New Yorkers laud Lt. Gen. Grant at Cooper Union, June 7, 1865

    Repository: Library of Congress Prints and Photographs Division Washington, D.C. 20540 USA; Illus. in: Frank Leslie's illustrated newspaper, v. 20, no. 508 (1865 June 24), p. 209.

Ovation to Lieutenant General Grant at the Cooper Institute, New York, on the evening of June 7 – Grant saluting the audience Digital ID: (b&w film copy neg.) cph 3c28383 ( Reproduction Number: LC-USZ62-128383 (b&w film copy neg.) Repository: Library of Congress Prints and Photographs Division Washington, D.C. 20540 USA; Illus. in: Frank Leslie’s Illustrated Newspaper, v. 20, no. 508 (1865 June 24), p. 209.

People of New York idolized Lt. Gen. U. S. Grant. They gave Grant and his family a home. On June 7, 1865, he spoke at Cooper Union and got a rousing ovation in return.

In the spring of 1865, Grant made an appearance at Cooper Union in New York; the New York Times described the reception for the war hero: “…the enhanced and bewildered multitude trembled with extraordinary delight.”[3]

Looking for details on that speech. Holler if you have some.

3 Responses to New Yorkers laud Lt. Gen. Grant at Cooper Union, June 7, 1865

  1. Ed Darrell says:

    Great find, Mr. Higginbotham! Thank you.



    At this moment a stir was made near the side entrance, and instinctively the vast assemblage knew that their man had come. Sure enough, as the band struck up “Hail to the Chief,” Gen. GRANT, supported by Mr. OLIVER, and followed by the members of his Staff, appeared. Walking along to the platform he was made the recipient of an oration such as no man ever had before. As one man the people rose; the men swung their hats, clapped their hands, and shouted themselves red in the face; the ladies waved their handkerchiefs, wreated their fair faces in witching smiles, and fairly glared at the hero of the occasion. The assemblage was GRANT to the core. Such cheers are never heard outside of this city, such enthusiasm even Cooper Institute knew nothing of before. Embarrassed, the Genera advanced to the very front of the platform, where, hat in hand, he bowed and bowed, acknowledging his appreciation of the compliment paid him, as he only could. Sitting at length, in a chair, he attempted to converse with Mr. GRINNELL, a lady threw a bouquet at him with fatal precision — it broke into its component parts upon the nose of the Lieutenant-General. Another lady threw a second bouquet — it struck Mr. GRINNELL who picked it up and handed it to the General. “Let us see you!” shouted a host of voices. Obedient to the call of the people, he rose and walked to the further end of the platform, while every step was a signal for an outburst of applause — a perfect triumph of enthusiastic hurrahing. But they were not to be put off so. A speech they wanted, and a speech they determined to have. The persuasions of Gen. WETMORE were added to the entreaties of Mr. GRINNELL, and these enforced and indorsed by the husky roarings of the shouting populace, secured the desired result. Rising, with hat in hand, the General advanced to the edge of the platform and spoke a few brief words of thanks for this reception.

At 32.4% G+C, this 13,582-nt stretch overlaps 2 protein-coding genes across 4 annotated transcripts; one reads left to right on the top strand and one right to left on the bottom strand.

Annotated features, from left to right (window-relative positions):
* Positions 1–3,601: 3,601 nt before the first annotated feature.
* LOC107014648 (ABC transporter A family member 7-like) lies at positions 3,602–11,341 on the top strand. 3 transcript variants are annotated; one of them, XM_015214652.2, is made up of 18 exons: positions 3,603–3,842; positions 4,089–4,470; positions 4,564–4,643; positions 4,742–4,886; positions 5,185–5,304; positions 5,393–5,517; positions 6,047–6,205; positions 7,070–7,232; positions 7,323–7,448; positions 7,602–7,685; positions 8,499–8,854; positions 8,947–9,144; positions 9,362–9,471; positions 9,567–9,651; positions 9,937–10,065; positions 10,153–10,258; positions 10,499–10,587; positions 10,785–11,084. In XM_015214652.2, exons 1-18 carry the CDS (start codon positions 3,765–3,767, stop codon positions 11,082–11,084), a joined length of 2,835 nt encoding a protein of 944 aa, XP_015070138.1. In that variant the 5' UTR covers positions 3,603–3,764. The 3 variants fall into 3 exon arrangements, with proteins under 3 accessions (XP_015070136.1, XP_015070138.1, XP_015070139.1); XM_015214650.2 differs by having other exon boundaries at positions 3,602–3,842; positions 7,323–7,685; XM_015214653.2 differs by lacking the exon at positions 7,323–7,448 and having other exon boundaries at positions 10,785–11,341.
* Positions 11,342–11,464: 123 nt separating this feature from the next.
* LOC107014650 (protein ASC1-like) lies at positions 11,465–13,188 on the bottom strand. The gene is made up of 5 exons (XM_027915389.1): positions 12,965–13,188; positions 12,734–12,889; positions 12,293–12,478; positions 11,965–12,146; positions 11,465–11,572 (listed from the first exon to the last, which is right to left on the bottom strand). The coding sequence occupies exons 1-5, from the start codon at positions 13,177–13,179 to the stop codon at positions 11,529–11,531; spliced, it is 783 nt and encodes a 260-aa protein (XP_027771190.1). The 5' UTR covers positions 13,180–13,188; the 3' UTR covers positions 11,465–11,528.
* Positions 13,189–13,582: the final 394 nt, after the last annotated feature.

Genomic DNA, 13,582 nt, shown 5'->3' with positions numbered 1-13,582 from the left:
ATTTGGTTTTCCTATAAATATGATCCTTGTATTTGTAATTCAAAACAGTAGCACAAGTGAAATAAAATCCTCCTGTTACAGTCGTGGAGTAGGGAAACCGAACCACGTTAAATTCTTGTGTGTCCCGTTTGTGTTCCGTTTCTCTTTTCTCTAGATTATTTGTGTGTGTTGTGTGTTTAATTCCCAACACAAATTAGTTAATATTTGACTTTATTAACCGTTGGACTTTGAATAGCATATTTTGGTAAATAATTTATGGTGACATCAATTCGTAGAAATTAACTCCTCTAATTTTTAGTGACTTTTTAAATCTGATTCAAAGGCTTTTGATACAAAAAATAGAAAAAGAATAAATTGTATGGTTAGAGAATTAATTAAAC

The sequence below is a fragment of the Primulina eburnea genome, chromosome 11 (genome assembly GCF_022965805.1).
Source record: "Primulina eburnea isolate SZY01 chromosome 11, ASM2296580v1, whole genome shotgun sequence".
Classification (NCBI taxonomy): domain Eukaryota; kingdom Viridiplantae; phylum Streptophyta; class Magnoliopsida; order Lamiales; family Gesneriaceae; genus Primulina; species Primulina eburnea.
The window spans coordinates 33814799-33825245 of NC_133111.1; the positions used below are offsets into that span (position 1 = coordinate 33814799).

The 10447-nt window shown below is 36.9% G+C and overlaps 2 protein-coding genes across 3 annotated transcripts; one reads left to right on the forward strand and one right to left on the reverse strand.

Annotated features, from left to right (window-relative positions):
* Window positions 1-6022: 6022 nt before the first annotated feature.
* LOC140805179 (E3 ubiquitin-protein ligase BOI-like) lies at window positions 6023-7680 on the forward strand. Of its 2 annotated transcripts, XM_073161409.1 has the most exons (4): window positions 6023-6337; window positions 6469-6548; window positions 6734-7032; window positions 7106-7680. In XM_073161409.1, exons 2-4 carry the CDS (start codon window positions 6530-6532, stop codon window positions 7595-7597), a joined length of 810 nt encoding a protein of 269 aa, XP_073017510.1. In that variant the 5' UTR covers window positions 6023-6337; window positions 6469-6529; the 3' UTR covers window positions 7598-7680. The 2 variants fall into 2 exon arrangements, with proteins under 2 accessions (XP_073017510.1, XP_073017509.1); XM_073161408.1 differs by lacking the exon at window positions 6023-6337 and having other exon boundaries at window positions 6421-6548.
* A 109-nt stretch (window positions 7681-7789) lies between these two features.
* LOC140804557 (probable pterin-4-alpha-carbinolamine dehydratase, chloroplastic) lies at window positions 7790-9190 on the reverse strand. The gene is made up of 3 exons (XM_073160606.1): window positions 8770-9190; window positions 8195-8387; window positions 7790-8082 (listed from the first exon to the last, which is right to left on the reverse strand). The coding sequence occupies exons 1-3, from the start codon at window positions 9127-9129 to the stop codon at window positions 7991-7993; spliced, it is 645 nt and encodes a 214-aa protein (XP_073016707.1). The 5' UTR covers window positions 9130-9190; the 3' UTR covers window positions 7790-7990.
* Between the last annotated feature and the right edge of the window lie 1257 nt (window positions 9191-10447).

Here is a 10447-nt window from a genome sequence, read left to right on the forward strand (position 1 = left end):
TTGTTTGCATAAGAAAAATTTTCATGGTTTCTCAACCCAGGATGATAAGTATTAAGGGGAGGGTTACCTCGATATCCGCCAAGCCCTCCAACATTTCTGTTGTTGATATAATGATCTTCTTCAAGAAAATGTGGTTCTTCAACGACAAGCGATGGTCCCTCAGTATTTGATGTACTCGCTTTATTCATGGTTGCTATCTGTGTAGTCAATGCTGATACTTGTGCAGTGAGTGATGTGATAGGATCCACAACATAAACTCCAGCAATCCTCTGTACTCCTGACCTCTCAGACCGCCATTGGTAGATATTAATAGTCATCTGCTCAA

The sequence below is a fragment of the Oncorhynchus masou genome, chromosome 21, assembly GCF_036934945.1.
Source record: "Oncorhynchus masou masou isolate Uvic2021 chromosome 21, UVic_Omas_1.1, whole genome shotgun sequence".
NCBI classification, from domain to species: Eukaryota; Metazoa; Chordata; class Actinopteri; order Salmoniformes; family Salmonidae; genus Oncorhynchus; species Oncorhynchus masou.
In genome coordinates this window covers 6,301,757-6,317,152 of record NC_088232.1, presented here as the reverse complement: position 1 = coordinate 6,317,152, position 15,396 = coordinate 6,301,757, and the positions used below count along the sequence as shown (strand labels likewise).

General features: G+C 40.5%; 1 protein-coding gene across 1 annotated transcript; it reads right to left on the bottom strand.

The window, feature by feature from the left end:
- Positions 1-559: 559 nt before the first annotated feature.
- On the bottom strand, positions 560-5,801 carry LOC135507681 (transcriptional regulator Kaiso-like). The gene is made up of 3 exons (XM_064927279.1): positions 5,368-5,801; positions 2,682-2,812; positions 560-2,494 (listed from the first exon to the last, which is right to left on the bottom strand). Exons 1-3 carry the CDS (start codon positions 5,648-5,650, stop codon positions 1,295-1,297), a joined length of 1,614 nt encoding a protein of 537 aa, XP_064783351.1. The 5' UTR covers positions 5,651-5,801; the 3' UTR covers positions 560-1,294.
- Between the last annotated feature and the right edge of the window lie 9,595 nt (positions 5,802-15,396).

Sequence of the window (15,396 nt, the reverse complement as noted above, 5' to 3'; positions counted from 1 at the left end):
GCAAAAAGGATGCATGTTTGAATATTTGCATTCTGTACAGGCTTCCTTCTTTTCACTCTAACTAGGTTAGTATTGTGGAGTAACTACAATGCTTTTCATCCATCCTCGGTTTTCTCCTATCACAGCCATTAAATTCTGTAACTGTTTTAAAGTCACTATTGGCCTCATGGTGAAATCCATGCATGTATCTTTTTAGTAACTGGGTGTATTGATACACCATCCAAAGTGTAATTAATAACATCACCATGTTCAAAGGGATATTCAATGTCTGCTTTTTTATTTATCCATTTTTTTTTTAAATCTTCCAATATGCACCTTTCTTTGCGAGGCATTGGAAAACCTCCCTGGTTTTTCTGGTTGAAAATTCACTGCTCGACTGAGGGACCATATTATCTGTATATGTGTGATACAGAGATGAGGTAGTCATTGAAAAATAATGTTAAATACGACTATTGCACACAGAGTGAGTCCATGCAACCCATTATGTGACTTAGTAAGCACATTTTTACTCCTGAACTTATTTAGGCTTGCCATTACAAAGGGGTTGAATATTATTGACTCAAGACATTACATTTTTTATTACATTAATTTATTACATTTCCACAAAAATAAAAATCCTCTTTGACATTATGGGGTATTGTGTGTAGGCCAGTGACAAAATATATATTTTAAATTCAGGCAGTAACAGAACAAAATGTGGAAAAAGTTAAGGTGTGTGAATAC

Had the general uttered weighty words of wisdom-had he announced his confirmed intention of giving to each person in the audience a large farm with modern implements, had he told them that their sins were forgiven “on the spot,” the people could not have been more delighted, nor could they have been more excited. The American vocabulary is inadequate for the occasion; words would fail to convey a just conception of the scene which ensued. The hall was too densely crowded to permit of the turning of summersaults, but from head to foot, from limb to limb, the entranced and bewildered multitude trembled with extraordinary delight, and manifested, in all known and approved methods, their entire satisfaction with the foregoing “speech.”

    The General, who conducted himself throughout the entire affair with marked dignity and characteristic modesty, was greatly embarrassed. It was impossible for any one to speak, and no one appreciated the delicacy of his position more than himself, and be repeatedly said he thought it would be better for him to go.

    Mr. DICKINSON contined with the remark that nothing but the spirit of slavery could have been so atrocious as the onimus of the late rebellion. The stringest anathemas had failed to satisfy ideas of the enormity with which it deserved to be characterized. Whenever he thought of its unparalld criminality he felt like quoting: “Out vile spot! Take any other shape but that.” [Applause.] He expressed great confidence in JOHNSON as the man for the times; as a true democrat and a man of good nerve. Let all then come together from the north, the south, the east and the west and support his administration. What should be the punishment of the leaders of the rebellion? He would not attempt to say. Let the weeping widows, the orphaned children, the spilt blood enriching the soil of our country, answer in tones which would not be mistaken. [Applause.]

    Continued cries for GRANT, from those who had not obtained a fair opportunity of seeing the General, disturbed the speaker to such an extent that the Chairmad was again induced to lead him forward and along the edge of the platform, in view of the audience, the latter uttering deafening shouts of acclamation.

    The Chairman then announced that Gen. GRANT would now have to be excused for the evening, as he was to go to the Union Club House. He left the house amidst another burst of three hearty cheers.


  3. You are on so many social media sites! I will have to check some of them out. I don’t even tweet.


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